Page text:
twhgait Posted From: 220.127.116.11
Posted on Monday, December 27, 2004 - 11:29 am:
Hey Marianne, I'm sorry for your news. I do know that pinching can result in the loss of both pregnancies, so I guess it's possible. At around 120 days, my understanding is that the foal can drop below the pelvic rim and be too hard to palpate to accurately determine a pregnancy (but I stand to be corrected on the specific days that it gets too hard). At your other vet visit, have them take blood and check for pregnancy that way. You know your mare best, so if you even have a small suspicion that she may still be pregnant you'll want to confirm that to keep up on her shots (vs. throwing money out the window!) I was told too to just buy a baby cause that's the cheapest way to go. Unfortunately, most of us are breeding our mare that we want offspring from, so buying a baby doesn't accomplish that goal. I do know of people selling their stud fees. I suspect you shouldn't have too much trouble with that, as long as the stud is a popular one. Go to a breed specific website and offer it up!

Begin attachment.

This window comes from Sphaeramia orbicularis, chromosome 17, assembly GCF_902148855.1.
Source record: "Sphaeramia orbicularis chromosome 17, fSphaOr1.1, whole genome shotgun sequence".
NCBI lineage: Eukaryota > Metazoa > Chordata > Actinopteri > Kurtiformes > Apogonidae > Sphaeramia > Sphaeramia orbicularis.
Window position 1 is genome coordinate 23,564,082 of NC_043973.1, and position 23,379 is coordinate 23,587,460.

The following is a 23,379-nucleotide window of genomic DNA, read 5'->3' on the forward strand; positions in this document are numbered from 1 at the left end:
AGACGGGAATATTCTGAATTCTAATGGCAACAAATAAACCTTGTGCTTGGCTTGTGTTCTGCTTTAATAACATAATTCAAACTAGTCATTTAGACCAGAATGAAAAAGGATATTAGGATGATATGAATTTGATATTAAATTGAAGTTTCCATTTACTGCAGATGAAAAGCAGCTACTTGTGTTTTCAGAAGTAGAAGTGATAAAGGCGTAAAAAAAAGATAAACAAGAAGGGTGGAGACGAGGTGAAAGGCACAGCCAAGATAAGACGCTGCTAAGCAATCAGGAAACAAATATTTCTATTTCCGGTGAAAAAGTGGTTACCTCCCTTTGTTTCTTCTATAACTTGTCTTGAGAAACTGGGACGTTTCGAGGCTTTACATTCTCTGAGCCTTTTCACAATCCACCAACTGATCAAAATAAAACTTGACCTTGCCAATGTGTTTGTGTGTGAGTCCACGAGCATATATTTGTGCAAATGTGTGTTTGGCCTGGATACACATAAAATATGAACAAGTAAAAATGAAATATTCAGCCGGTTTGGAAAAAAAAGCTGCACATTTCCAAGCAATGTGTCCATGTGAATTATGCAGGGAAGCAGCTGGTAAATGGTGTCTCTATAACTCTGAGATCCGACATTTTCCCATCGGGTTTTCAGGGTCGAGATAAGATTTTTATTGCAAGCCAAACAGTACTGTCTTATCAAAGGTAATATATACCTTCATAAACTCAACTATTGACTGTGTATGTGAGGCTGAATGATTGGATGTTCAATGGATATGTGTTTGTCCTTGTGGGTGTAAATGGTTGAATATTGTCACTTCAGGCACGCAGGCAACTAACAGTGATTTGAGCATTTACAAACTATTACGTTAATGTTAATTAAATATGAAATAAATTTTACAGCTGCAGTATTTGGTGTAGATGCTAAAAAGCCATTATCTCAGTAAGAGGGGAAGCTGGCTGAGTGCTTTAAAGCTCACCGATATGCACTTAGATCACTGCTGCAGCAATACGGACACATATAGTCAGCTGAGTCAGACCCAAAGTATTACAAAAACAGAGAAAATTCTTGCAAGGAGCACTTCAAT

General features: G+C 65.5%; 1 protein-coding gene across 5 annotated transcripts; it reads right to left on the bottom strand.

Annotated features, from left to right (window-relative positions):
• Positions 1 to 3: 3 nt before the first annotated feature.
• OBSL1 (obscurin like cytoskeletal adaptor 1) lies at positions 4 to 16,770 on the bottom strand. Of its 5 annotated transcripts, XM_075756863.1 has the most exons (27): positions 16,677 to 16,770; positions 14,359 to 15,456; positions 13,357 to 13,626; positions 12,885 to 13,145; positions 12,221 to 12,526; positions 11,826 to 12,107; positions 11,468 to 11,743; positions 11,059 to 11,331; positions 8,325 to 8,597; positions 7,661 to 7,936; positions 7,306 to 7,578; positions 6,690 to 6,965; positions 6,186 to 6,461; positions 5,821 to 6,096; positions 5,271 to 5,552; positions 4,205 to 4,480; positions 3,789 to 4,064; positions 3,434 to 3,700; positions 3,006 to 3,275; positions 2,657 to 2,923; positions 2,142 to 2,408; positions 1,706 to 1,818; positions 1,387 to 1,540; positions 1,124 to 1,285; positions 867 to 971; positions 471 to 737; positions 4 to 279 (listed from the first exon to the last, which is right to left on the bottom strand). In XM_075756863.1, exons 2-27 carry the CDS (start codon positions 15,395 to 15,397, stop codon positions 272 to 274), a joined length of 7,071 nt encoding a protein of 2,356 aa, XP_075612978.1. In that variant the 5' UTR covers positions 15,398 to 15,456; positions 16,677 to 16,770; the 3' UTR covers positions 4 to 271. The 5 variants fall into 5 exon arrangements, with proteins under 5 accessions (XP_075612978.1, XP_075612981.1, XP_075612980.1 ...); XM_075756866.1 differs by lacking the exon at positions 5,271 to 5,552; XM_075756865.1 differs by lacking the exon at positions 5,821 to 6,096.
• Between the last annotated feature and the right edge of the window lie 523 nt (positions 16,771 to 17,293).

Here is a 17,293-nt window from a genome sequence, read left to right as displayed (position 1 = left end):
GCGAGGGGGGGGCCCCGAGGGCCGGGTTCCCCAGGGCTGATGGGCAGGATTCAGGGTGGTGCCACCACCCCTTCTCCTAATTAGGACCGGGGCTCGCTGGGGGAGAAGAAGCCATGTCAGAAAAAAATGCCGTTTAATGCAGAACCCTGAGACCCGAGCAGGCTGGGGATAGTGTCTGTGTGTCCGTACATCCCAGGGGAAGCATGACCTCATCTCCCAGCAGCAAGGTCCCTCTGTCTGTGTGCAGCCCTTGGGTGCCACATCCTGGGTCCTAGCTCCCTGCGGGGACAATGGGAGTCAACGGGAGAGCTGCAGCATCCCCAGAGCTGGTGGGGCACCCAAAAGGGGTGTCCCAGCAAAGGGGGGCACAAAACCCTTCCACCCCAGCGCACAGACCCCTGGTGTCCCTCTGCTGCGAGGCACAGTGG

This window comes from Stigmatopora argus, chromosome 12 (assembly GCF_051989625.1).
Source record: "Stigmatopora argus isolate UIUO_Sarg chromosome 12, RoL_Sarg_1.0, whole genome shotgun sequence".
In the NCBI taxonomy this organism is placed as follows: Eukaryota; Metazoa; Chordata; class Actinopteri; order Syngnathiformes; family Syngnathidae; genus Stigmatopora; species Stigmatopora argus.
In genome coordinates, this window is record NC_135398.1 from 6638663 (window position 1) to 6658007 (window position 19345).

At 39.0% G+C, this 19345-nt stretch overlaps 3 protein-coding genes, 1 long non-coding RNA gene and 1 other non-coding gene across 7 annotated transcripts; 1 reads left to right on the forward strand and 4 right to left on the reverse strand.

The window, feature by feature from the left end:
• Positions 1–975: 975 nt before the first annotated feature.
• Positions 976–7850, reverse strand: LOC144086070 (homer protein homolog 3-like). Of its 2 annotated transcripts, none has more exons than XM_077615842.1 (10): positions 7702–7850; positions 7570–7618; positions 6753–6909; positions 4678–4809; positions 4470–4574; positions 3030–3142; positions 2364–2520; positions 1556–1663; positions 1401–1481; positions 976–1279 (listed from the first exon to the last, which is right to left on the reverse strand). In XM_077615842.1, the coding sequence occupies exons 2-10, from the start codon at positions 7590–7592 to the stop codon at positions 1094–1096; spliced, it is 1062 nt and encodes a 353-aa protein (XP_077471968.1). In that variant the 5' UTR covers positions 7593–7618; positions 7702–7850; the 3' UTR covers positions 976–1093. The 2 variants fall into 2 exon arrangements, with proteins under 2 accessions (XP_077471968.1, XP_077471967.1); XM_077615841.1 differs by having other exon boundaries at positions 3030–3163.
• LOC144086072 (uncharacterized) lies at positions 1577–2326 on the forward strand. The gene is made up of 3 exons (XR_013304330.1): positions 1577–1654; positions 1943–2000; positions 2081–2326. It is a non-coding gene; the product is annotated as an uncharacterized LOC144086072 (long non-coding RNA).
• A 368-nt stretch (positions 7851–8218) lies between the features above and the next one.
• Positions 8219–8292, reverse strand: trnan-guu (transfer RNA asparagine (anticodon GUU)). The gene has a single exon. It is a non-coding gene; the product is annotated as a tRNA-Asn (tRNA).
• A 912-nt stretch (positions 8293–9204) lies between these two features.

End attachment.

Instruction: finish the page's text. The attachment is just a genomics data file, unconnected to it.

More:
I HAVE A OLDER MARE THAT CAME IN, PUT HER WITH THE STUD SHE GAVE IN 1 TIME AND THATS ALL. WE LEFT THEM TOGETHER FOR 2HRS AND SHE WOULD NOT LET HIM TOUCH HER AGAIN. IS THIS NORMAL. WE KNOW HE DID NOTHING AGAIN, CAUSE WE WERE THERE.
We have two mares that have been that way with our stud... our stud bred each mare one time and they no longer accepted him after that and they have been indeed pregnant. the one mare (the oldest) has done this for the past two years. so it must be something each mare knows that once is enough!LOL.